Course Overview


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The famous dictum, “L’état, c’est moi” I am the state. (attributed to Louis XIV, pictured above) posits the claims of absolute rule of a king over his subjects. While the king’s claims to power were made evident through symbolic forms and ritual practices that were publically displayed and socially reinforced, his actual power as evidenced by historians of early modern France reveal real limitations. In the last few decades, research has demonstrated the limits of absolutism from the lowest to the highest levels of the social structure, showing that absolute power is in no way totalitarian rule. Moreover, some historians argue that absolutism as a system of power never governed the French state, but only existed as a guiding principle in the process of state-formation.

Our points of inquiry…
If the Sun King’s claim to be (or to embody) the state is an empty claim (or a complete myth, as some attest), what assumptions does it rest upon and what weight does it carry? What purpose does this claim serve if only to underscore the divine right of kings? Without such a sacred belief, what then, perpetuates such a system of rule?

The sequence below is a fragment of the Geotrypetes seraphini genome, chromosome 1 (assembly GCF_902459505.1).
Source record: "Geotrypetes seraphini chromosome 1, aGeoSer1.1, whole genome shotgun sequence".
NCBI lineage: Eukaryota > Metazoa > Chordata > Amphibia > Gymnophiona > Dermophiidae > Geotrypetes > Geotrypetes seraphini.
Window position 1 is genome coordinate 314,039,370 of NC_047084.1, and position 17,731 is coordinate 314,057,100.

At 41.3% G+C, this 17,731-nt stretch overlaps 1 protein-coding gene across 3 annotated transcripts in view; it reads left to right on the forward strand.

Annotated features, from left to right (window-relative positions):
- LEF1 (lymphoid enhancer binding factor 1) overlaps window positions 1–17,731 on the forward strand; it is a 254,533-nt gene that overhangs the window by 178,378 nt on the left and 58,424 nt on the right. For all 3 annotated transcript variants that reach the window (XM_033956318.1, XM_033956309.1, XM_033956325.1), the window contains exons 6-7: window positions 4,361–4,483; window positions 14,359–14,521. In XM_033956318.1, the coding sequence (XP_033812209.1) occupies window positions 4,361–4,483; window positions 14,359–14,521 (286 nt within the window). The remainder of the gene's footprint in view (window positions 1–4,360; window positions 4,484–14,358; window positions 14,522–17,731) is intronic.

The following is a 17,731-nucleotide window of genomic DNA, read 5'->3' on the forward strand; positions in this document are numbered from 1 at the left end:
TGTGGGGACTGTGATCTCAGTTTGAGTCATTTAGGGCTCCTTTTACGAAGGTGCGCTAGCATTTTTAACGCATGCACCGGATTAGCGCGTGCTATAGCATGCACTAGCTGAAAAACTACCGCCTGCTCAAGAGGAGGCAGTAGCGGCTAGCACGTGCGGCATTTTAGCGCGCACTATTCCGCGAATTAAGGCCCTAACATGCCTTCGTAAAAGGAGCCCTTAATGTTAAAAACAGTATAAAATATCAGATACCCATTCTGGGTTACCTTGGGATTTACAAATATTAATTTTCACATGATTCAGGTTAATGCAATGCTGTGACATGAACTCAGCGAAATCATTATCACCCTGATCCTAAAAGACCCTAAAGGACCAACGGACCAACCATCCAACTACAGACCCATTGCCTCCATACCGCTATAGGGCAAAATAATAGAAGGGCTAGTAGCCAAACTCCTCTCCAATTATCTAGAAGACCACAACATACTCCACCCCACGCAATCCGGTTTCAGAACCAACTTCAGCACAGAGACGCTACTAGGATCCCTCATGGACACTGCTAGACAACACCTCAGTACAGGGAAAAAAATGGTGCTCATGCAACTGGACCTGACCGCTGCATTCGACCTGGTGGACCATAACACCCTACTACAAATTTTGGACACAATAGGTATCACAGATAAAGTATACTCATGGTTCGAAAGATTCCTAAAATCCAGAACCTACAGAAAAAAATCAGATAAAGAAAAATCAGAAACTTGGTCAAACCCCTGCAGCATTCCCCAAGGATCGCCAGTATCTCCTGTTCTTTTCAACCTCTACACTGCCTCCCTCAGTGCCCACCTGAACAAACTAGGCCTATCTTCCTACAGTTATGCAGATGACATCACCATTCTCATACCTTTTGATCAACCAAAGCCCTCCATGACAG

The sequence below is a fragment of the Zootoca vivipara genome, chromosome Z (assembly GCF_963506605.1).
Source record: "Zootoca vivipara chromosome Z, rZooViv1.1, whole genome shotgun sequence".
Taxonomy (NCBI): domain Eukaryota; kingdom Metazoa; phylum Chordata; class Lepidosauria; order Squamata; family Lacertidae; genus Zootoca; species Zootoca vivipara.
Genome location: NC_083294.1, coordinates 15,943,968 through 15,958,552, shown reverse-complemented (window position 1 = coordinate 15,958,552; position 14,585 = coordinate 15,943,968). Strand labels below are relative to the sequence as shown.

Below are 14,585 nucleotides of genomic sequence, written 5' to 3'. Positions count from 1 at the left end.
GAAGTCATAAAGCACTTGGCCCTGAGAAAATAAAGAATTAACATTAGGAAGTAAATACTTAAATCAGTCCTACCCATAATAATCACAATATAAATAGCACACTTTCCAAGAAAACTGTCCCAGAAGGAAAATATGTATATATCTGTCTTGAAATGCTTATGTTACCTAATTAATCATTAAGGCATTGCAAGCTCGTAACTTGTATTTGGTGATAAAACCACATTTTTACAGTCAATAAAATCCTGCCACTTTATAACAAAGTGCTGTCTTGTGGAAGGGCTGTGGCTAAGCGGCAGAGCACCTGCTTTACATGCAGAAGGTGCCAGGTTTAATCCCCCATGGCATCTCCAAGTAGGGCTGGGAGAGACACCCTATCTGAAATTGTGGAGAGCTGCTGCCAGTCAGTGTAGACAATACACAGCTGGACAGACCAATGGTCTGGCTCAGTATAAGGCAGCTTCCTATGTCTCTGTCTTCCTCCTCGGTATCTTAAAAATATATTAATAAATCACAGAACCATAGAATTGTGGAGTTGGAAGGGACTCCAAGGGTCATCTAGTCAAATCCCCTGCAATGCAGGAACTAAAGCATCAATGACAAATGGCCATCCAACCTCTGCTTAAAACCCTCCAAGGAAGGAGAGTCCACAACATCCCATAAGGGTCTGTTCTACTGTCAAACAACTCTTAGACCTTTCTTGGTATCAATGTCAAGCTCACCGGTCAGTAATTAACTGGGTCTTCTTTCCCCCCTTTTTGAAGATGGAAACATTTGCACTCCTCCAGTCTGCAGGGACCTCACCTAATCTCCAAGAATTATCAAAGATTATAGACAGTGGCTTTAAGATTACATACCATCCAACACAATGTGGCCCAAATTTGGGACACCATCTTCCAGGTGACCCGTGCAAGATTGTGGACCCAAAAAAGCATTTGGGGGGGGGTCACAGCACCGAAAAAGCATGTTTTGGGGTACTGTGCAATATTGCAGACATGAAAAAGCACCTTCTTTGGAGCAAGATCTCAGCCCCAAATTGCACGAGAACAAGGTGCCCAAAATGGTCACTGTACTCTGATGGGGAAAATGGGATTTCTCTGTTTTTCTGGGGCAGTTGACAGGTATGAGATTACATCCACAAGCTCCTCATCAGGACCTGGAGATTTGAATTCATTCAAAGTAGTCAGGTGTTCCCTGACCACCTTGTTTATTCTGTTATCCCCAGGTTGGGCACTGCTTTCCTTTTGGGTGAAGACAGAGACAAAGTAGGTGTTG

What does this course promise?
            To provide you an opportunity to question the efficacy of absolutism as an historical concept, testing it against historical evidence. In reading some of the latest research, you will have the chance to see how leading historians have changed our understanding of royal authority, uncovering zones of resistance and reform, criticism and censorship in the rocky transition from the medieval to the modern state.
In the process, you will develop considerable insight into the inner workings of political systems based upon birthright and legal privilege, the rule of kings enforced by monopolized violence and prone to popular revolt. As the state grew in its reach, so did the power of literature and ideas as a cultural force of change.

What other opportunities do I have to enhance my learning?

  • A C-LAC section for French speakers
  • Public History Lectures and French Films
  • Visit to the VMFA on Monday, October 5, noon to 1:30 pm